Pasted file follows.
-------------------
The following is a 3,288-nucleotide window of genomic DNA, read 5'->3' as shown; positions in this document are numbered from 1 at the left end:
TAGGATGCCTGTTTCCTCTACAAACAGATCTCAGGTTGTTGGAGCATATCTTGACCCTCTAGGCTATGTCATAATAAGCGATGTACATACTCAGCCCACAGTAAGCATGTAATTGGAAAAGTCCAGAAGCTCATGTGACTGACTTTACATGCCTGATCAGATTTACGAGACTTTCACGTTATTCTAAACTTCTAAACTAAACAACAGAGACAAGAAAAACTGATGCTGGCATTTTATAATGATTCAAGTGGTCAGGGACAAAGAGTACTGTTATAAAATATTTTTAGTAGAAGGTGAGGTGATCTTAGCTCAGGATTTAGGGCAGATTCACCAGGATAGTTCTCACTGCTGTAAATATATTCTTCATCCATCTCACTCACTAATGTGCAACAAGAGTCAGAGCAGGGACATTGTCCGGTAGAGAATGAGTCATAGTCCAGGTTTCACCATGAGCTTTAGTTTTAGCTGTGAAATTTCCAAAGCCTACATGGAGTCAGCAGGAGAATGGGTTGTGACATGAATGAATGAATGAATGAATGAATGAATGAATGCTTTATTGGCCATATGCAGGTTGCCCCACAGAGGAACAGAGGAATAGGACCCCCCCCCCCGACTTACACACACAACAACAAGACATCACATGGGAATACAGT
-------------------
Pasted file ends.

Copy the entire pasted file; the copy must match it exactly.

The following is a 3,288-nucleotide window of genomic DNA, read 5'->3' as shown; positions in this document are numbered from 1 at the left end:
TAGGATGCCTGTTTCCTCTACAAACAGATCTCAGGTTGTTGGAGCATATCTTGACCCTCTAGGCTATGTCATAATAAGCGATGTACATACTCAGCCCACAGTAAGCATGTAATTGGAAAAGTCCAGAAGCTCATGTGACTGACTTTACATGCCTGATCAGATTTACGAGACTTTCACGTTATTCTAAACTTCTAAACTAAACAACAGAGACAAGAAAAACTGATGCTGGCATTTTATAATGATTCAAGTGGTCAGGGACAAAGAGTACTGTTATAAAATATTTTTAGTAGAAGGTGAGGTGATCTTAGCTCAGGATTTAGGGCAGATTCACCAGGATAGTTCTCACTGCTGTAAATATATTCTTCATCCATCTCACTCACTAATGTGCAACAAGAGTCAGAGCAGGGACATTGTCCGGTAGAGAATGAGTCATAGTCCAGGTTTCACCATGAGCTTTAGTTTTAGCTGTGAAATTTCCAAAGCCTACATGGAGTCAGCAGGAGAATGGGTTGTGACATGAATGAATGAATGAATGAATGAATGAATGAATGCTTTATTGGCCATATGCAGGTTGCCCCACAGAGGAACAGAGGAATAGGACCCCCCCCCCCGACTTACACACACAACAACAAGACATCACATGGGAATACAGT